Rochester, NY0.06%0.01%-0.05%
Buffalo, NY-0.40%-0.03%0.36%
Hartford, CT0.57%-0.03%-0.60%
Detroit, MI-0.32%-0.05%0.27%
Pittsburgh, PA-0.41%-0.08%0.33%
Cleveland, OH-0.39%-0.18%0.22%
data source: Census Bureau

West Coast Metro Areas – Employment Growth and Housing

Up and down the West Coast, recent conversations about housing usually include the word “crisis”, as a few Google searches will attest. During the current expansion, the supply of new housing has not kept pace with employment growth, which drives demand for housing.

In a recent post, I compared nonfarm payroll (NFP) employment growth to housing permits issued over the 2011 to 2016 period for 51 large US metro areas (those that had populations of 1 million or more as of the 2010 census). This post will focus on just West Coast metro areas. The table below shows housing and employment figures for eight West Coast metro areas, and can be sorted by any column. The right-most column is the ratio of housing units per increase in employment, referred to as the “H/E ratio”, introduced in a previous post.

West Coast Metro Areas – 2011 to 2016 Housing Permits and Employment Growth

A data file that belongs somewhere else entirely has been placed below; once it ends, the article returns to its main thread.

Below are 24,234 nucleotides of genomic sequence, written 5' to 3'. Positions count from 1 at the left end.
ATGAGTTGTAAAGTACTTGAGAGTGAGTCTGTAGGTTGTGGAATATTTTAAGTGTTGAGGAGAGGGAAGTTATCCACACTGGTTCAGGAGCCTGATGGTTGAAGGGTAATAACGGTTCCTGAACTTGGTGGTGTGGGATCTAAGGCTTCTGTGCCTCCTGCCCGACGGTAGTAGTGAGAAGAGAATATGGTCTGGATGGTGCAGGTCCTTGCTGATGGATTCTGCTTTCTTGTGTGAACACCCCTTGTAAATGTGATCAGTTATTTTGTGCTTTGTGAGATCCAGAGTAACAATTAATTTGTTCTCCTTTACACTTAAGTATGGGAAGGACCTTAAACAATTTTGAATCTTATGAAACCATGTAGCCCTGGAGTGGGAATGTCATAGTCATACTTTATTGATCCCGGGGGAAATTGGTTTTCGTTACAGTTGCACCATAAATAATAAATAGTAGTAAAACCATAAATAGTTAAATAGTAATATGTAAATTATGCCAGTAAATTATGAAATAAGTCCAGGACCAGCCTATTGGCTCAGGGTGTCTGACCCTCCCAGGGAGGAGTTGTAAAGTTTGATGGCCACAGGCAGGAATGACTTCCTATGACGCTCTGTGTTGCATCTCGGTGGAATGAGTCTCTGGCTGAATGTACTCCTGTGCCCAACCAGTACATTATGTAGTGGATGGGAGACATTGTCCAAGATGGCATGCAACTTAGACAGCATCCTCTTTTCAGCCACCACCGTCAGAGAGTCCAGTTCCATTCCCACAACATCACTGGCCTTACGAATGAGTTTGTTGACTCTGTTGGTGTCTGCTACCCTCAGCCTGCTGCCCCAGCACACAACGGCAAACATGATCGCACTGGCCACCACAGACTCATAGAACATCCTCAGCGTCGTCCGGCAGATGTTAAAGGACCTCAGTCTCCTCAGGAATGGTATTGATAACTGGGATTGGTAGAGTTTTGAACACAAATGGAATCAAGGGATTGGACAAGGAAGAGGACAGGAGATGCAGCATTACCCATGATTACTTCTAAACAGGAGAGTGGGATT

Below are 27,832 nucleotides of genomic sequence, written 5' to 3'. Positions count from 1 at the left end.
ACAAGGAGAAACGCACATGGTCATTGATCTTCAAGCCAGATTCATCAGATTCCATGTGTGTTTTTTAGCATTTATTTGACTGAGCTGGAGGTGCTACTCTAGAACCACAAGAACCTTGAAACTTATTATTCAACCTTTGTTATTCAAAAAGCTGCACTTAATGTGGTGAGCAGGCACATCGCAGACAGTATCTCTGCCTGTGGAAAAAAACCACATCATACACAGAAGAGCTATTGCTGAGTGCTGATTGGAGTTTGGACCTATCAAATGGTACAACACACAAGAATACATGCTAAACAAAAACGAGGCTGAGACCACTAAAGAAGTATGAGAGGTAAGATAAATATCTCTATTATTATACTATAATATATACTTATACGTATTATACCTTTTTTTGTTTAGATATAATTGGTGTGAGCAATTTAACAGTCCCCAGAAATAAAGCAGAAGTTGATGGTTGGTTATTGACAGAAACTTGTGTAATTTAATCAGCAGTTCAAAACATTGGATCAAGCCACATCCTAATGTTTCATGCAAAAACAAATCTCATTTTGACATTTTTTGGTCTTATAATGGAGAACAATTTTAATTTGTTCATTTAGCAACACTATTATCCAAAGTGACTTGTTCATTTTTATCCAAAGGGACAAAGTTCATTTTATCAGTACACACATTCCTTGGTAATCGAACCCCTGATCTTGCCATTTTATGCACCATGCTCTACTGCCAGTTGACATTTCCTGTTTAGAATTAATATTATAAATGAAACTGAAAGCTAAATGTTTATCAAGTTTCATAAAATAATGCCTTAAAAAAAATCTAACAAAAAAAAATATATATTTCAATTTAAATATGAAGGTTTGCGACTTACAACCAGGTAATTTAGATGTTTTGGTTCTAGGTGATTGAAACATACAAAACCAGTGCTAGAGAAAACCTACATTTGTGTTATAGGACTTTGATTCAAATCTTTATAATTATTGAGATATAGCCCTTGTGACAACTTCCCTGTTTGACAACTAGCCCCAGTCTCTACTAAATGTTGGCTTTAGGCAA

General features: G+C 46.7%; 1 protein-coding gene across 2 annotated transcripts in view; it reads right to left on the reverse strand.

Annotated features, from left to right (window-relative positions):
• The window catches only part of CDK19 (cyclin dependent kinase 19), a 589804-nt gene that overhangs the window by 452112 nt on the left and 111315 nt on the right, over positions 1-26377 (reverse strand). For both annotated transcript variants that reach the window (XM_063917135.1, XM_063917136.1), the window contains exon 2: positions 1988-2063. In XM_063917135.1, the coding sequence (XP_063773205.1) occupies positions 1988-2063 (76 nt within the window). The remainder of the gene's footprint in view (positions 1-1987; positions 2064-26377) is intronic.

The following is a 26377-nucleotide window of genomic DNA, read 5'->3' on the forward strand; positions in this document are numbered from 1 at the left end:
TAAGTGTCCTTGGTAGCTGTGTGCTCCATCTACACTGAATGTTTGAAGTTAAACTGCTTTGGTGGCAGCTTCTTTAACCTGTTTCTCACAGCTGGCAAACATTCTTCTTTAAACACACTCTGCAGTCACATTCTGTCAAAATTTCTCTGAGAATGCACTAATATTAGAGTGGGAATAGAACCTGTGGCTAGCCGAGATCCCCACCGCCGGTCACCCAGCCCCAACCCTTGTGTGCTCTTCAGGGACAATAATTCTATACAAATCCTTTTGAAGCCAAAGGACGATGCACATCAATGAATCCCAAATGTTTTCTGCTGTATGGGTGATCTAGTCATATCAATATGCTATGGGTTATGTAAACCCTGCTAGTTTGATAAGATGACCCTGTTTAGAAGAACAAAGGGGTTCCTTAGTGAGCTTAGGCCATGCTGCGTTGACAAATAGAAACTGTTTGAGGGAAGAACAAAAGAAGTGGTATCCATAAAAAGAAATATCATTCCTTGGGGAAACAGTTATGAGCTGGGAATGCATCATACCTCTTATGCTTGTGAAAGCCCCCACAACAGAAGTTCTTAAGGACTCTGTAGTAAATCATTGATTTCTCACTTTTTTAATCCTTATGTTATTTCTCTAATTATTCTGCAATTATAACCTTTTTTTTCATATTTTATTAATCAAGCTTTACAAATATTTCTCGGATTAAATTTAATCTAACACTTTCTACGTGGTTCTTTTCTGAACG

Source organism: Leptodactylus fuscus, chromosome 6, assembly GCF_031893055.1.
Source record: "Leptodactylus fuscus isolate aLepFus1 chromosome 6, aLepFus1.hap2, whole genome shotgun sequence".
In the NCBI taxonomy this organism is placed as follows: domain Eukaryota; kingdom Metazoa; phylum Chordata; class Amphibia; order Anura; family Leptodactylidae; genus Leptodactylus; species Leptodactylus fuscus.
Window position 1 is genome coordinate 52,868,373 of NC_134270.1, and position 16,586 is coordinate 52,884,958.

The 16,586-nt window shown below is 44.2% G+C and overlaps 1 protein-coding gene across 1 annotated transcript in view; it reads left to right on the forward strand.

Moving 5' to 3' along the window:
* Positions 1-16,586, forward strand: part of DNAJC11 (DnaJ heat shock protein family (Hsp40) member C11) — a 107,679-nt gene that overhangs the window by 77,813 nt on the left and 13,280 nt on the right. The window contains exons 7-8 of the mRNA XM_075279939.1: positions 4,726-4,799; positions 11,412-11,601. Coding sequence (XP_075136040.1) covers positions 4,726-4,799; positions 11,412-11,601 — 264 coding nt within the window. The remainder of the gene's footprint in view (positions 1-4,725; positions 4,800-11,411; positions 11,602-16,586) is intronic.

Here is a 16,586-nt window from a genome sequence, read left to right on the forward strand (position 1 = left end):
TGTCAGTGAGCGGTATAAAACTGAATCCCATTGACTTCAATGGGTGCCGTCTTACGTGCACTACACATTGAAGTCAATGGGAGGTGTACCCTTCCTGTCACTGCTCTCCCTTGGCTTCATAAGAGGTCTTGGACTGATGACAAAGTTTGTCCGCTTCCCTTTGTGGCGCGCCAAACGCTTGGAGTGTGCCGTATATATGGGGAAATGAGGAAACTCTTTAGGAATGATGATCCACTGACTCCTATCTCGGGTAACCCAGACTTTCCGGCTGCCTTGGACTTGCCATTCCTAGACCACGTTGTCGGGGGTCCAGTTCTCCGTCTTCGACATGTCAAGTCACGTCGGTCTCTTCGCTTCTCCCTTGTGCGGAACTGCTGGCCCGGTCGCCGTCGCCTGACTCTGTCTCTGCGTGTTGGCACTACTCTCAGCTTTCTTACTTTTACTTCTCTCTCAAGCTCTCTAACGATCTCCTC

Metro Area2011-2016 NFP
2011-2016 NFP
% of units
housing units
per NFP
Portland, OR163.12.6%65,77449.4%0.40
Seattle-Tacoma, WA299.32.8%120,89059.0%0.40
San Diego, CA184.02.3%46,72767.8%0.25
Sacramento, CA127.32.4%27,64815.8%0.22
Inland Empire, CA262.13.4%50,14425.6%0.19
San Jose, CA219.03.8%38,34573.4%0.18
San Francisco, CA405.83.2%64,24465.6%0.16
Los Angeles, CA667.02.0%92,99272.0%0.14
data source: Bureau of Labor Statistics, Census Bureau

For these eight West Coast metro areas employment growth has been relatively strong over the 2011 to 2016 period with a CAGR (compound annual growth rate) that ranges from 2.0% for LA to 3.8% for San Jose. By comparison the national rate was 1.8%.

The Seattle-Tacoma and Portland metro areas both have H/E ratios of 0.40 (above the national large metro average of 0.34), while the California metro areas’ H/E ratios are significantly lower, ranging from 0.25 for San Diego, to 0.14 for LA. In short, relative to employment growth, Seattle and Portland have issued considerably more housing permits than the large California metro areas.

West Coast metro areas H/E ratio - housing units per employment increase

Repeating the caveat from my earlier posts on this subject: the H/E ratio tells us only about the incremental supply of housing units to be added, and incremental demand as gauged by increases in employment, and does not tell us anything about the existing housing stock or the existing employment base. That is, it does not give us the entire picture of supply and demand for housing.